Lately, Ball has been creating all sorts of accessories for preserving and using local foods. New toys are fun and all, but I was a bit skeptical about some of these items. So I decided to test drive them all to better inform my recommendations to interested preservers.
The mason jar infuser is a similar idea, only there's a separate screw-in insert that can be filled with ingredients with which to flavor your water. I was skeptical, but when I filled mine with raspberries, I ended up drinking my water much quicker. Combine this with my SodaStream water and I'd be in heaven. So maybe just add some raspberries to my water next time? For $7.95, I think I'll stick with the low-tech version.
I definitely had my eye on these little herb jars when they were released last year. They're priced reasonably at $6.95 for a set of 4 and fit onto 4oz. jars. The top pops open to shake out herbs and easily screws off for measuring more amounts. As someone who buys herbs and spices in bulk, I appreciate these jars as a huge improvement over the plastic zip-top bags that clutter up my spice shelf.
They're also great for storing your home grown and dried herbs (see my dried oregano pictured below). The lids are also sold separately for $2.95 for 2, perfect for someone who already has plenty of 4oz. jars.
This alien-like contraption is Ball's fresh herb keeper. The white cradle swings open to allow easy access to the fresh herbs. When it's closed, the stems of the herbs sit in an inch of water, helping to extend their lifespan.
This product might be helpful to someone who is always losing herbs in their crisper drawer, only to rediscover them as a black pile of goo, since the clear container reminds you what herbs you have. But at $15.95, I'll stick with the wrap-in-a-paper-towel method. As a coworker said, you could buy so many herbs with $15.95!
The idea behind this potholder helped win me over instantly. The hot jar handler ($10.95) allows you to hold onto hot jars while you're filling them. This would be useful while you're ladling food into the jar or while you're screwing on the screw bands. It grips nicely around a pint jar, but a smaller jar would get lost in it. The price is a bit steep for a pot holder, so I'll recommend it with reservations.
I can tell you right away that I was predisposed to dislike this Sure Tight band tool ($9.99). I think I've been disparaging it while teaching classes without have ever even tried it. This tool's purpose it to help you perfectly tension your screw bands (the metal ring that holds the lid onto the jar during the canning process). To use it, you open up the tool, place the inner rubber-lined plastic ring on your canning jar, close the tool and twist. The spring-loaded hinge in the handle provides the torque to properly tighten your screw band. There's also a jar opener in the end of the handle.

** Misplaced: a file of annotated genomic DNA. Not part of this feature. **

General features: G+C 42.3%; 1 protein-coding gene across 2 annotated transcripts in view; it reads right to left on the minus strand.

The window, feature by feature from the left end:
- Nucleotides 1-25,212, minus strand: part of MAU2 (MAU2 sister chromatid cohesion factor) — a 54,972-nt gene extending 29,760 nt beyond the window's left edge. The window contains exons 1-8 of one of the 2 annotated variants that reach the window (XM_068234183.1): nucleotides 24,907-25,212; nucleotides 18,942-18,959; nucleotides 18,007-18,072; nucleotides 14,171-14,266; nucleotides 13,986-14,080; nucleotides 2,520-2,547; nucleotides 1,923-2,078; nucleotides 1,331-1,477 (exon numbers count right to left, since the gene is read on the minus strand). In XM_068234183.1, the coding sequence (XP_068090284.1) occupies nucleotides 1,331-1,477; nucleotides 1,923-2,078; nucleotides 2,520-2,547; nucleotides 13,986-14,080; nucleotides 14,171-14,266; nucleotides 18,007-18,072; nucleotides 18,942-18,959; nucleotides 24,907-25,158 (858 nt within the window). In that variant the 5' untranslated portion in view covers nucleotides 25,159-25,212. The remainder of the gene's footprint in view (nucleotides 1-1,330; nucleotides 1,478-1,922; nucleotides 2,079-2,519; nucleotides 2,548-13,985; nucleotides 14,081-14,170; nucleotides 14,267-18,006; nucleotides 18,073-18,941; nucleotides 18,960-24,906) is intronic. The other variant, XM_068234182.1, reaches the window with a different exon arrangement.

But I was taught, and have been subsequently teaching, that you tighten your screw bands until they're fingertip tight. They need to be on the jars firmly, but not so tight that the air can't escape from the jars during the canning process. Recommending someone use a tool to tighten their screw bands seems counter-intuitive to me.
OK, reading reviews online shows that this tool is useful to people who have arthritis in their hands and wrists. If that's you, give it a whirl!
The home canning discovery kit ($11.99) is a sort of all-in-one kit for people curious about canning. It contains three pint jars and a green plastic basket that takes the place of a canning rack and a jar lifter. The basket fits into a small stockpot that you likely already have.
This kit would be perfect for someone who is interested in canning, but doesn't want to buy the whole kit and caboodle or someone who is looking to can small batches at a time. If you're an experienced canner, you have no need for this, but it would make a good gift for people you're looking to convert.
Verdict: you decide
In what seems like a "wait, people are buying things for canning that aren't Ball branded; we can't have that," move, Ball made pickle and salsa spice mixes. These 12oz. containers are $5.99 each and are enough spices to make 13 to 14 quarts of pickles and 8 pints of tomato salsa.
The salsa ingredients are relatively straight forward: dried green peppers, onions, garlic; salt; spices; sugar; sunflower oil; and jalapeno pepper powder. You only need fresh tomatoes and white vinegar to prepare your recipe. But as someone who is looking to make salsa made from fresh, homegrown ingredients, I'm turned off by the dehydrated, non-local ingredients.
The dill pickle spice mix goes off the rails a bit, containing salt, sugar, spices, dried garlic, calcium chloride (for crispness - also sold separately as Pickle Crisp), dextrose, maltodextrin, natural flavor and color, and silicone dioxide. Compare that to a dill pickles recipe that calls for salt, sugar, dill seed, pickling spice mix, and mustard seed. If you're coming to canning to know what's in your food, adding maltodextrin, a food additive frequently used in soda and candy, isn't in line with those goals.
Let's end on a fun note! Ball released blue heritage jars last year, for the 100th anniversary of the Ball jar. This year, they released green jars, as well as blue and green lids and screw bands. All of the items are safe for canning, but might make your food look a little strange with its blue or greenish tint.
The jars are sold in 6 packs for the same price as a 12-pack ($12.99), so maybe they're better as an occasional accent than as the majority of your canning jars. I personally don't plan to use any for canning, but they'd make fun drinking glasses. I will definitely be using the blue and green lids and screw bands.
Verdict: lids, bands: take; jars: you decide